Well today one such key combination actually paid off.
If you do Alt+Shift+Mouse Down+Drag XCode column selects! Two thumbs way up guys! I don't know about you but I use that feature all the time!
Thanks XCode, you just saved me a bunch of time.
If you have your code setup to do heap allocation tracking, _CTRDBG_LEAK_CHECK_DF and you'd like to break on a specific allocation, here's what you do once you've started debugging.
Add the following to the watch window.
Set the value to the allocation you'd like to break on. Now, if you're using the multi-threaded DLL runtime you'll have to provide a better context to the debugger. Like this.
So, if I'd like to see who allocated a hunk of memory, they were the 1000th caller, and they didn't free said memory, set the value to 1000, and the debugger will stop on allocation 1000.
Handy, big time handy.
Article on MSDN with more details, How to: Set Breakpoints on a Memory Allocation Number.
Having said that I think the web is great for services and it's super nice when the desktop application can be enhanced by a web service. We did this at Visio with the Find Shape feature. A web service for locating, and downloading, shapes from the web, into the desktop application. It worked quite well and gave you all the power and control of the desktop application.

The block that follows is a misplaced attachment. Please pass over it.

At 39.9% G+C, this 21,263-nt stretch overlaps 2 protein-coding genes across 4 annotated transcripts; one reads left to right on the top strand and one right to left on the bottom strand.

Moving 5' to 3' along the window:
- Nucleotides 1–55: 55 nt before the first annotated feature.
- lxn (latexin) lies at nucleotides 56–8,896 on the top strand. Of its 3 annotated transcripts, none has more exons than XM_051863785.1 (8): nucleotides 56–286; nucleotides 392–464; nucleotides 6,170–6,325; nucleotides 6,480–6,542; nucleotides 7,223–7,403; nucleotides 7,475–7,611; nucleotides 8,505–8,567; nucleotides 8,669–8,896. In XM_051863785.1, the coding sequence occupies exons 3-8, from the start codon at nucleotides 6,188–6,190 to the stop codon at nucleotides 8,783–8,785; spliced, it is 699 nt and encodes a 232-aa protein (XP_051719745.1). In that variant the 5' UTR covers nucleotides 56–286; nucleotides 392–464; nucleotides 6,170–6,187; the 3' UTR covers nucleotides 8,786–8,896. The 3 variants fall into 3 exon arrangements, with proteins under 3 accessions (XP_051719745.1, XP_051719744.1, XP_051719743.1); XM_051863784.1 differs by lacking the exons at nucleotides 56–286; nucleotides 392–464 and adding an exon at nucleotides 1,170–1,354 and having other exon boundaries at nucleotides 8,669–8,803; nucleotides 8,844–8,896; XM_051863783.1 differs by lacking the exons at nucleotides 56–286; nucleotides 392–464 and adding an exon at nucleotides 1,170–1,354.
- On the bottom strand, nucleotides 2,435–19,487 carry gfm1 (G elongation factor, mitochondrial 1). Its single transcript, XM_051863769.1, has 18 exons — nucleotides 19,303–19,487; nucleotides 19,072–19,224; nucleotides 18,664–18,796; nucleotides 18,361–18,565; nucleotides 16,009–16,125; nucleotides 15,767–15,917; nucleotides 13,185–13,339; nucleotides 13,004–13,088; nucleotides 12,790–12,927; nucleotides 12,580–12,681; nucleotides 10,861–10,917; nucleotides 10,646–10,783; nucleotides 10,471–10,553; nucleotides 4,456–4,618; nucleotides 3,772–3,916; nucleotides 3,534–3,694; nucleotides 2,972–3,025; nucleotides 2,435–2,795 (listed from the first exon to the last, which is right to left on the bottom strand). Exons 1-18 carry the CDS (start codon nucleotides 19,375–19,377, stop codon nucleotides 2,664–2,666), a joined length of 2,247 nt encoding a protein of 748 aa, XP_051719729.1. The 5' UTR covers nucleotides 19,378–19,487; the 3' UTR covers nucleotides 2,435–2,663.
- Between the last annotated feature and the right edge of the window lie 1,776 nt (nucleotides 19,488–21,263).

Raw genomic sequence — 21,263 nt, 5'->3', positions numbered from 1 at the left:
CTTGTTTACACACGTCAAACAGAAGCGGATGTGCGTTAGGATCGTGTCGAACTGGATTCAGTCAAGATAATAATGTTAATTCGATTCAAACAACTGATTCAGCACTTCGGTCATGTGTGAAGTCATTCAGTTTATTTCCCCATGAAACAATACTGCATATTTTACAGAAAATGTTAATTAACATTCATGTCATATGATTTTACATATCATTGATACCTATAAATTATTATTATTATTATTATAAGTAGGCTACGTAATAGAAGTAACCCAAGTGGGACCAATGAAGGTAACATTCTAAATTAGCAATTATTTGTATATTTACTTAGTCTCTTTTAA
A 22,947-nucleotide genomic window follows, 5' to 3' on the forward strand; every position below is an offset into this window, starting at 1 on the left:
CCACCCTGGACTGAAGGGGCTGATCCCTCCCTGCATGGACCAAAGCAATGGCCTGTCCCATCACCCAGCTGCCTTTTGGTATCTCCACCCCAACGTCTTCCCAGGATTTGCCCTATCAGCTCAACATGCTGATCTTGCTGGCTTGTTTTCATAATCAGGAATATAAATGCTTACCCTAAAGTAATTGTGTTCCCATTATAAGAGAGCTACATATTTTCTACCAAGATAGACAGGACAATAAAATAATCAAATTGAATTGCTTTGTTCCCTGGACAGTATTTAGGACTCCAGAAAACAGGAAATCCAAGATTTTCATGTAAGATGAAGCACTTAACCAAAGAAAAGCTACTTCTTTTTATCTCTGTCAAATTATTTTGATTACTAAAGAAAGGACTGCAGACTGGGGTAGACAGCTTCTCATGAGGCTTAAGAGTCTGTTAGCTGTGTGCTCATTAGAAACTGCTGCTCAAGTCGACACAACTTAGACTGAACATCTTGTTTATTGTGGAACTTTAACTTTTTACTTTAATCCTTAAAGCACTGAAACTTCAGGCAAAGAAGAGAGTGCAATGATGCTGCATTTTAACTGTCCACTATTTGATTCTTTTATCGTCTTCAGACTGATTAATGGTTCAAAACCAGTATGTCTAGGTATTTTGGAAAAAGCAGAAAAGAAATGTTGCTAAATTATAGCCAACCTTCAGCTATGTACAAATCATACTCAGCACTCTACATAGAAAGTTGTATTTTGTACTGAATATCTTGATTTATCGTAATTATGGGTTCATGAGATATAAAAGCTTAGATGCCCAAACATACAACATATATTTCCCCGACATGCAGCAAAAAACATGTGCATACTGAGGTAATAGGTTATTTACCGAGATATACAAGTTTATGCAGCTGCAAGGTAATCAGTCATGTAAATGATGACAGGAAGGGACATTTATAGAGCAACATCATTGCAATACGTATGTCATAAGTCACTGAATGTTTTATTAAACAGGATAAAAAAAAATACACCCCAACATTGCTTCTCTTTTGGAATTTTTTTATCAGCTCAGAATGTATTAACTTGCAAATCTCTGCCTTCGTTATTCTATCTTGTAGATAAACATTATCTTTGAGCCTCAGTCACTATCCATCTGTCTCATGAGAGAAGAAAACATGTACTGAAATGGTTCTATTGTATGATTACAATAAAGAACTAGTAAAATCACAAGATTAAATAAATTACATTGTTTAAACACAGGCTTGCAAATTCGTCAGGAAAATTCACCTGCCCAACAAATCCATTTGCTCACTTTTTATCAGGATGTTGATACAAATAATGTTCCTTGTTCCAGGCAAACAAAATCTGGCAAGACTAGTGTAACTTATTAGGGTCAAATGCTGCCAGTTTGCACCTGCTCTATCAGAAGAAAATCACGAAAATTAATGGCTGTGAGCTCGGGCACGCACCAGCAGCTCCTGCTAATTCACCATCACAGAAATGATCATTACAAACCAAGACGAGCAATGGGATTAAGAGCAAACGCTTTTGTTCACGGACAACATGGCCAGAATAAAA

Web only apps are still not there as a 100% replacement for the desktop, or client applications. Why do you think we have an iPhone SDK? Folks just couldn't do everything they wanted in the browser.
From what I know about AIR it has extreme limitations, some will see those limitations as a feature, which is true in some senses. If you have a HUGE investment in reusable frameworks, you cannot easily reuse those frameworks inside the AIR sandbox. That, for me, is a show stopper, which is quite unfortunate because it could be a great competitor to Microsoft's .NET if only you could reuse code more easily. Love or hate 'em, Microsoft has always done a great job of bringing old code into their new worlds. We've been able to bring critical frameworks into .NET very easily, and they behave like great .NET citizens.
So I could say "I built that on .NET, using C#, and Visual Studio". I have no idea how you describe that in the Adobe AIR/Flex/Flash/ActionScript world?
Would it be "I built that on AIR, using ActionScript, and the Flex IDE.", or something else all together?
I've been mixing AIR and Flex to mean the scripting language all week. I'm fairly certain AIR is equal to the .NET CLR?
Oh, and where does AIR fit into "Flash is being redefined?"
Hopefully we'll get some clear terms from Adobe soon, then maybe my pea brain can understand how everything works together.
The latest release seems to have really gone the wrong direction for the C/C++ developer, in my humble opinion. Editing, debugging, all great. The problem seems to lie in the auto completion/browsing capability. It's horribly slow. This morning, after 30-minutes, I finally had to kill off Visual Studio after right-clicking so I could "Go to Definition" of a method. Yes, I had other stuff to do so I left it alone hoping to come back and the hour glass disappear so I could work, no luck. Nuke it.